Few days ago, my faith was tested. There was a student (his family are our friends) whom we found out needed a lot of money (and we mean a lot!) to be able to finish his theological education. The situation was so dire that if he was not able to raise the amount by the deadline, which was in one week, then he would not be able to graduate. I knew that family and I knew that they just did not have the resources to raise that amount. As we (my wife and I) talked about the situation, we were grim and talked seriously about what could be done.
Without hesitation, our (6-year-old) daughter, who we didn’t realise was listening to our conversation, said, “I have money (for that family).” She promptly went to her purse and took out some of the money she got during her Christmas holidays, money that she was saving for something really special that she wanted. From that purse she took out about half of it and gave it to us to give it to that family.
I was stunned. And hugely moved. While we had tried to encourage generosity in our family, we never expected “sacrificial” giving from our daughter.
The money, which amounted to about Rs. 125, was obviously way short of what was needed. But we put it in an envelop and straightaway went to that family, gave it to them, and prayed with them. Later that night, we prayed once again for that family, wondering again where the huge amount would come from. Our daughter said, “If God wants them to graduate, he’ll help them get the money.”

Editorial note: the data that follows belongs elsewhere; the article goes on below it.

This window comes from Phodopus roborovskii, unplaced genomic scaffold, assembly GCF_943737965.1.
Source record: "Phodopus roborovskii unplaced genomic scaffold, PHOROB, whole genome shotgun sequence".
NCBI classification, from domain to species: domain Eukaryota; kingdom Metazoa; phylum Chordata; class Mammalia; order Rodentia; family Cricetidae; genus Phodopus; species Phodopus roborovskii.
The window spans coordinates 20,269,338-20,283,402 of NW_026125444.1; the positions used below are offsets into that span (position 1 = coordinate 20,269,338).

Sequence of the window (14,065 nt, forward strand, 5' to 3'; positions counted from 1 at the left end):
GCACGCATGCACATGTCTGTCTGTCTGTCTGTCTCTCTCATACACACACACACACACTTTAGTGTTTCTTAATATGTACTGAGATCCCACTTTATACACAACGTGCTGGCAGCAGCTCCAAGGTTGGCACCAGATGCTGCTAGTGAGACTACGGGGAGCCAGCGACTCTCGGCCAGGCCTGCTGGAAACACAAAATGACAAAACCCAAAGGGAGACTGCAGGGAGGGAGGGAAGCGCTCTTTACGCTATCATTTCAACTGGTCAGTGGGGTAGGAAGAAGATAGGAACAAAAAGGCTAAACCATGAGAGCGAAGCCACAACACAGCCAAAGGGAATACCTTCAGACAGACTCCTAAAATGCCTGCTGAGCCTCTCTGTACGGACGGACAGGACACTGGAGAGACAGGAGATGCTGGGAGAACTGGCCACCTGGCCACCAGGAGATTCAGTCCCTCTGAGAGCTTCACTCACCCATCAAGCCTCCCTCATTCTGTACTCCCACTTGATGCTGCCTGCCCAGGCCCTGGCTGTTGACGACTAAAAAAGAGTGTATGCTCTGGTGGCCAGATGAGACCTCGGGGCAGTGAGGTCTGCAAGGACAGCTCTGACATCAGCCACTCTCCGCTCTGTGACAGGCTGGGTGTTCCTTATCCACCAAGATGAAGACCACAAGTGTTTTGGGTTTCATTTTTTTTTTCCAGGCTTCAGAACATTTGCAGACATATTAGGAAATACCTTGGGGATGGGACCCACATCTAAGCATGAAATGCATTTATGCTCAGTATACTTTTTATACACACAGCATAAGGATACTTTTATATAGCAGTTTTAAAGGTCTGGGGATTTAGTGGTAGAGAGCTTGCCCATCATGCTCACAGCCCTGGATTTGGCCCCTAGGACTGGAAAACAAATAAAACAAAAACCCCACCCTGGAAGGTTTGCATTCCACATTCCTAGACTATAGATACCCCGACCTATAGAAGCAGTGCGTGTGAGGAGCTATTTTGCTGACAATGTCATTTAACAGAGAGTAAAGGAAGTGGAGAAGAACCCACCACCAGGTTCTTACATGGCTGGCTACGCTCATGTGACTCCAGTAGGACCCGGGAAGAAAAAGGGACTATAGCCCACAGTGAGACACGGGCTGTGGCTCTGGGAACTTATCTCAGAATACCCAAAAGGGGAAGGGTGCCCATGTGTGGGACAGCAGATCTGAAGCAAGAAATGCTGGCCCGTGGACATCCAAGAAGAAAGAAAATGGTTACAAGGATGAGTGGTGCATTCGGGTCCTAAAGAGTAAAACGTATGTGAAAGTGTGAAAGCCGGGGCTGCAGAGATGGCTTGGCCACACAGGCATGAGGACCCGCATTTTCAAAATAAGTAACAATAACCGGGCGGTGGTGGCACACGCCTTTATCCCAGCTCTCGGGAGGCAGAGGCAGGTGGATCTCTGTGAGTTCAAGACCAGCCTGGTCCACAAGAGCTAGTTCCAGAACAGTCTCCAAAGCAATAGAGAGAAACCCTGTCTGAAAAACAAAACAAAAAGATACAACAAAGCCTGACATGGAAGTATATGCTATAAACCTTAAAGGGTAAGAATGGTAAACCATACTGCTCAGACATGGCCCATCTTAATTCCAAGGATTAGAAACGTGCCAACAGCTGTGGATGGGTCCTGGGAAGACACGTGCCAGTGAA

Honestly. No matter how “cute” or moving her words were, I was still skeptical. I just didn’t know where the money would come from.
Then suddenly, on the final day of the deadline, I talked to the accounts office and it turned out that all the money had to been raised for that student… from various sources (meaning not just one generous benefactor).
We rejoiced. We told our daughter too. And she didn’t seem too surprised that the money came through and just went about her play.
Through this I learned something about faith. My daughter was right. If it’s part of God’s plan, he will make a way. My daughter was also right to put her faith into action and give sacrificially, even if it didn’t seem to make a difference. And through the providentially happy ending of the story I learned that God will make the impossible, possible. To believe that, to trust that, and to act accordingly, was faith.